- Advertisement: Just like with podcasts or Wattpad, YouTube’s services can function as effective advertisement. How many times have you skipped over an article or idly scrolled past a picture on your Facebook feed without giving it a second thought? Videos function as a more consumable piece of media which the viewer can passively absorb when they play it. Adapting a piece of your fiction into a video with dynamic feedback and the ability of comments or other people to craft videos around your videos help advertise your authorial brand.
- Payment: Not only will YouTube pay you for ads if you get enough subscribers, but if you leverage your channel the right way, your YouTube fame could possibly broker you a book or movie deal. Some notable examples: Consider John Green and brother’s video blog that blossomed into his successful career as an author. Also consider the WOWPresents channel’s hilarious duo of Katya and Trixie Mattel, whose video series ‘Unnnhh’ recently secured them a TV show on VH1.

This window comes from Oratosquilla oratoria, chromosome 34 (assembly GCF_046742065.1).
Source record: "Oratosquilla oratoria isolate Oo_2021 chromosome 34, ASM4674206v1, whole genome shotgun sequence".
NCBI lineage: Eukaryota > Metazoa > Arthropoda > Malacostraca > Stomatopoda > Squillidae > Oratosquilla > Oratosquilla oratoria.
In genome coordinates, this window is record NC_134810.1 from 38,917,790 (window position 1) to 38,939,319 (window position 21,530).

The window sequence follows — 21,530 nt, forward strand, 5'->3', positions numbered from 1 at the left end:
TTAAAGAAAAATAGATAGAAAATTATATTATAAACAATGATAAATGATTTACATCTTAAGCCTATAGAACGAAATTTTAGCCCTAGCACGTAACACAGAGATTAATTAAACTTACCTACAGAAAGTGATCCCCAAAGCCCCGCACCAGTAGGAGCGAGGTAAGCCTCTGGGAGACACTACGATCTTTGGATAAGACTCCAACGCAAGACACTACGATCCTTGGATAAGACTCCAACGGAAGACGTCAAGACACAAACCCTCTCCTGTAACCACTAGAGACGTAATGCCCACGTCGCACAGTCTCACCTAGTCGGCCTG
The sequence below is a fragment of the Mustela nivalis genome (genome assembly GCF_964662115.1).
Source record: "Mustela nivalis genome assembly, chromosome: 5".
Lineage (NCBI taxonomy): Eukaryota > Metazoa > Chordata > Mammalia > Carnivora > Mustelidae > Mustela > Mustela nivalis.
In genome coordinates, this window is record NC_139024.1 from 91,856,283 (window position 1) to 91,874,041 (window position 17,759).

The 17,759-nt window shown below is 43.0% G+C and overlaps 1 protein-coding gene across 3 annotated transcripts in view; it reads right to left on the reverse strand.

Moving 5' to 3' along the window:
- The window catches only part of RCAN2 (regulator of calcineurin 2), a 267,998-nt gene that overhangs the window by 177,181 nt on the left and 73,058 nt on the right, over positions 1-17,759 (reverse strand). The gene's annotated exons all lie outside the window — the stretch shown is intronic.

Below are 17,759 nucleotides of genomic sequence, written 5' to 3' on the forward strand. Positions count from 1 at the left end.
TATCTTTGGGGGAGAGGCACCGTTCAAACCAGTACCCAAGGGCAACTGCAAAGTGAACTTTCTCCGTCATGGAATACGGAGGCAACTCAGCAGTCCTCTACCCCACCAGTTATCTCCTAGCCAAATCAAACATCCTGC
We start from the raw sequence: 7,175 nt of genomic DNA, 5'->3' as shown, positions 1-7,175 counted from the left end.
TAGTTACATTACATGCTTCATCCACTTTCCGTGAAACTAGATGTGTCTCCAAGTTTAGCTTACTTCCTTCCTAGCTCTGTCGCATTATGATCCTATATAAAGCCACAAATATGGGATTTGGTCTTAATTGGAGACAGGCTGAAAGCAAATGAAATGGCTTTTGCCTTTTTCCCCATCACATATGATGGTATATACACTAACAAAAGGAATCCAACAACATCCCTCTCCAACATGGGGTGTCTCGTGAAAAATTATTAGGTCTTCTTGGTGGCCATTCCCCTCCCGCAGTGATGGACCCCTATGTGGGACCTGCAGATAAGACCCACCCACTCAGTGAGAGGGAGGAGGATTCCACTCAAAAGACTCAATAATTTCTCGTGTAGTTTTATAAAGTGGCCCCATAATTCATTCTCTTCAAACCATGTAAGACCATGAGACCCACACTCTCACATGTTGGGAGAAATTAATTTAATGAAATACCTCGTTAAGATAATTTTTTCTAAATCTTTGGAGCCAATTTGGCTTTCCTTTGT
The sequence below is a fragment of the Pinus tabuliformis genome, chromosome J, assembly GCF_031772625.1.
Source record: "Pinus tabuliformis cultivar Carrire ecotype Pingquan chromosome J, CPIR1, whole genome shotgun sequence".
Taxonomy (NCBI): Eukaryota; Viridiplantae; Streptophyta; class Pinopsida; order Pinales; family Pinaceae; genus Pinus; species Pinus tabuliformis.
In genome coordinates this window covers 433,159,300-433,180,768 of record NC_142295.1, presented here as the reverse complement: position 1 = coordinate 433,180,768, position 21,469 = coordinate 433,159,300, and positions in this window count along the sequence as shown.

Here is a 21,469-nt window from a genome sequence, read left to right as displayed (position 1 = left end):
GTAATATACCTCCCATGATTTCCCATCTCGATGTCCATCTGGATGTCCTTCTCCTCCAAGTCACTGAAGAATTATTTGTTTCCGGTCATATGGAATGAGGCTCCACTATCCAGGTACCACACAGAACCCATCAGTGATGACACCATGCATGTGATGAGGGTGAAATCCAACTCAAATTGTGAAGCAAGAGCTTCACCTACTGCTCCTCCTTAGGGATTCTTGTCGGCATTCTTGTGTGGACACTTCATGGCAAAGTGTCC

YouTube also has a few drawbacks to consider:
- Production Costs: The very act of creating a video in and of itself is more expensive and more time consuming than writing (though, like anything, this varies depending on your individual skill level and your individual familiarity with each platform.) Obviously you need a quality camera. Along with this, you’ll need quality team members to help. You’ll need mixing and editing programs, sample music, etc. The start-up costs for all this can be prodigious.
- Changing How You Write: Writing a script is way different than penning a short story or a podcast. You have to think about every aspect of your script and whether it’s feasible to you and your budget. Every new character is either a new costume for an existing actor, or another actor for your crew.
- People Are Hard to Manage: Your crew is more than just two-dimensional characters on the screen. Actors are harder to manage than co-writers. Personality is everything, and whereas in a short story the characters may act exactly like you want them to, personality conflicts can and will occur. Videos, then, are a co-creation process of the entire crew and your role is no longer just writer but director.